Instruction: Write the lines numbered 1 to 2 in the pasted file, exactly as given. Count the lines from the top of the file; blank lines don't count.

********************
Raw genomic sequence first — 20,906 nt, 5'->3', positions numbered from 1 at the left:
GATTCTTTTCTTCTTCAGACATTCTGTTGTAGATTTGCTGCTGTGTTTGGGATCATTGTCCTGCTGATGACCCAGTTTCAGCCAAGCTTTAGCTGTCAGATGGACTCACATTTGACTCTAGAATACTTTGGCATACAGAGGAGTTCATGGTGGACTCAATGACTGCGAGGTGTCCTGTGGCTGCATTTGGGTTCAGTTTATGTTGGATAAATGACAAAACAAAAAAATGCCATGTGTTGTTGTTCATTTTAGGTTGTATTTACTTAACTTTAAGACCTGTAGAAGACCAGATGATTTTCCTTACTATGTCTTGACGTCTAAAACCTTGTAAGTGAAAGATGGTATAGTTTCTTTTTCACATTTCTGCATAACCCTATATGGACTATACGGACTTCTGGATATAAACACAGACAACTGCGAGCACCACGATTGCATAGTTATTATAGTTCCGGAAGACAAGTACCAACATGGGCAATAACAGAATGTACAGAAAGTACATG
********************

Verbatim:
Raw genomic sequence first — 20,906 nt, 5'->3', positions numbered from 1 at the left:
GATTCTTTTCTTCTTCAGACATTCTGTTGTAGATTTGCTGCTGTGTTTGGGATCATTGTCCTGCTGATGACCCAGTTTCAGCCAAGCTTTAGCTGTCAGATGGACTCACATTTGACTCTAGAATACTTTGGCATACAGAGGAGTTCATGGTGGACTCAATGACTGCGAGGTGTCCTGTGGCTGCATTTGGGTTCAGTTTATGTTGGATAAATGACAAAACAAAAAAATGCCATGTGTTGTTGTTCATTTTAGGTTGTATTTACTTAACTTTAAGACCTGTAGAAGACCAGATGATTTTCCTTACTATGTCTTGACGTCTAAAACCTTGTAAGTGAAAGATGGTATAGTTTCTTTTTCACATTTCTGCATAACCCTATATGGACTATACGGACTTCTGGATATAAACACAGACAACTGCGAGCACCACGATTGCATAGTTATTATAGTTCCGGAAGACAAGTACCAACATGGGCAATAACAGAATGTACAGAAAGTACATG